“And now, illuminate the space and describe each one you saw in the mist.”—Mei-mei Berssenbrugge, “Fog”
Empathy, first published by Station Hill Press in 1989, marked a turning point in Mei-mei Berssenbrugge’s poetry, her lines lengthening across the page like so many horizons, tuned intimately to the natural world and its human relations, at once philosophical, lush, and rhythmic. As she writes in the new note for this edition, “I started to feel my way toward an intuited subliminal wholeness of composition.” In these poems, empathy not only becomes the space of one person inside another, but of one element (water, or fog), one place (tundra or desert mesa), one animal (the swan) as the locus of human illumination and desire.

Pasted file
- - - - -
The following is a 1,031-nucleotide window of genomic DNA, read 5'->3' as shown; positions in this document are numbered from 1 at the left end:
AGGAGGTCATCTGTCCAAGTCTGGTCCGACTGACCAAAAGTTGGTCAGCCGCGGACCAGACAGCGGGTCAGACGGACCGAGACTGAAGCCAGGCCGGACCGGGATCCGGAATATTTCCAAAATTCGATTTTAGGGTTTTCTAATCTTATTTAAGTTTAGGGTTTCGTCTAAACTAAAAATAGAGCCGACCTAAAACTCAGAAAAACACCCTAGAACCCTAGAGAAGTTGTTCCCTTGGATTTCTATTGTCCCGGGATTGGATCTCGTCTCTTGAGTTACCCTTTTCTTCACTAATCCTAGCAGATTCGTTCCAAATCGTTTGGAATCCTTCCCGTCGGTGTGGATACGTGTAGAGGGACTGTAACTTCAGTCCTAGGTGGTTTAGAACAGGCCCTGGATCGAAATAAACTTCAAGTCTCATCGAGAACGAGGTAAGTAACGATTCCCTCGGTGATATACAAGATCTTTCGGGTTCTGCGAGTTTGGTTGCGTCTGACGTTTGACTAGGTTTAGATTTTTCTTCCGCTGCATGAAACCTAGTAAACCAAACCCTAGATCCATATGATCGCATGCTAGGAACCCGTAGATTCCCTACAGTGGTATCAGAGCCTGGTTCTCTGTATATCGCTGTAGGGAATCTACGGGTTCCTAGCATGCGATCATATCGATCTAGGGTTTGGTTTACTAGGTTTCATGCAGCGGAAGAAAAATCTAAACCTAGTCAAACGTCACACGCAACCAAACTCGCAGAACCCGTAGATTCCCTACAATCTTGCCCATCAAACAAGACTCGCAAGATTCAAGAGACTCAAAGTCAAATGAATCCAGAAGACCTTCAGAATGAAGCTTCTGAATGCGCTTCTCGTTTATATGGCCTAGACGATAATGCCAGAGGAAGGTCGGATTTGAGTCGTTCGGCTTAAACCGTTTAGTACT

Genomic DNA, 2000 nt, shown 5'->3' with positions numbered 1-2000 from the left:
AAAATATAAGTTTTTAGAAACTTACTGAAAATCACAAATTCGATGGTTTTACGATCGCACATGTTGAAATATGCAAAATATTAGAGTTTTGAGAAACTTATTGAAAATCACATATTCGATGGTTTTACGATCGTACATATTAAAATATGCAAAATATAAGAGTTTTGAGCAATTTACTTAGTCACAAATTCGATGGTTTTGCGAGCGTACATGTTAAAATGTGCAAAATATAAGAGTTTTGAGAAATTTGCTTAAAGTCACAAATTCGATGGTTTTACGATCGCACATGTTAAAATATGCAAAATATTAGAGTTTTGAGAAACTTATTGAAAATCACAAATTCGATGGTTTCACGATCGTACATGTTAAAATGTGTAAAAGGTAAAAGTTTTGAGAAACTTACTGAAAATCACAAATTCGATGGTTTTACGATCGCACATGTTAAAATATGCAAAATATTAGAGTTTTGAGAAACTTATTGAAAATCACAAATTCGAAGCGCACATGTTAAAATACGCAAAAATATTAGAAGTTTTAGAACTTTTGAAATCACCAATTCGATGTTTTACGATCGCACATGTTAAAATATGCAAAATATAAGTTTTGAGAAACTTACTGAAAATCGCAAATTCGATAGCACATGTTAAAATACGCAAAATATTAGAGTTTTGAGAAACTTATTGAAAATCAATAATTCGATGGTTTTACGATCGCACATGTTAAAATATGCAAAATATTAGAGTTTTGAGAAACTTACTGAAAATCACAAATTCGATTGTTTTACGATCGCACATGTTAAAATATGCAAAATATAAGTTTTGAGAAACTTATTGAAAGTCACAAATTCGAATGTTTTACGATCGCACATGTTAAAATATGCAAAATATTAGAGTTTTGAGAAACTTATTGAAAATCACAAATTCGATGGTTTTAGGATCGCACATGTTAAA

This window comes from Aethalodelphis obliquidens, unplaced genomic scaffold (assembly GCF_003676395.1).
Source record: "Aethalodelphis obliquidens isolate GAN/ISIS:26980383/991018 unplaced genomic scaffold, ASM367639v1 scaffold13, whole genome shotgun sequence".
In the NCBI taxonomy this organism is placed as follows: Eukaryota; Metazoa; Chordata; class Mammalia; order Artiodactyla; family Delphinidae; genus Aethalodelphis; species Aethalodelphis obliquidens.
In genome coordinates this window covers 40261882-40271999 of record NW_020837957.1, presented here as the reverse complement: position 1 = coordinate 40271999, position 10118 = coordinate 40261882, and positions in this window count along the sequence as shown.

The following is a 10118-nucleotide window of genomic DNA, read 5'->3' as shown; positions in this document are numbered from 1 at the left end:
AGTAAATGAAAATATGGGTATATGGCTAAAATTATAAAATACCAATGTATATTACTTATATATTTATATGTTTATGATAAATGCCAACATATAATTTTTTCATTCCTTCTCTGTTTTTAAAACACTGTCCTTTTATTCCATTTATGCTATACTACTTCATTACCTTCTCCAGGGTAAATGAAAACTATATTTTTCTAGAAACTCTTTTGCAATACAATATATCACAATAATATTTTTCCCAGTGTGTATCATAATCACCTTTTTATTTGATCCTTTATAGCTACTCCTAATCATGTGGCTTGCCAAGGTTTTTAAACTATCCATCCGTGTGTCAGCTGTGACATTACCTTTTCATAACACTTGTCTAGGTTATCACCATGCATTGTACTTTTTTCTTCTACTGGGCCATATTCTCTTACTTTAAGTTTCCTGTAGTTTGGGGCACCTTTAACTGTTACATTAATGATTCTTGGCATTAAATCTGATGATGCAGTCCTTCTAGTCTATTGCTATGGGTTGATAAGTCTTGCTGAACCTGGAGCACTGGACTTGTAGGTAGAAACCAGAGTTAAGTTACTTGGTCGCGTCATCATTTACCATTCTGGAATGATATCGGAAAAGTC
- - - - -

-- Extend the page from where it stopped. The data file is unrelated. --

In Mei-mei Berssenbrugge’s Empathy, ‘the human hovers like a mood’ that refuses definition. In the flickering mirrors of distant landscapes, perception melts, like ice ‘glowing with light,’ into an intimate familiarity. These poems, with their startlingly detailed equivocations, and the scenes and sights they evoke, have become ‘spiritual exercises in physical form.’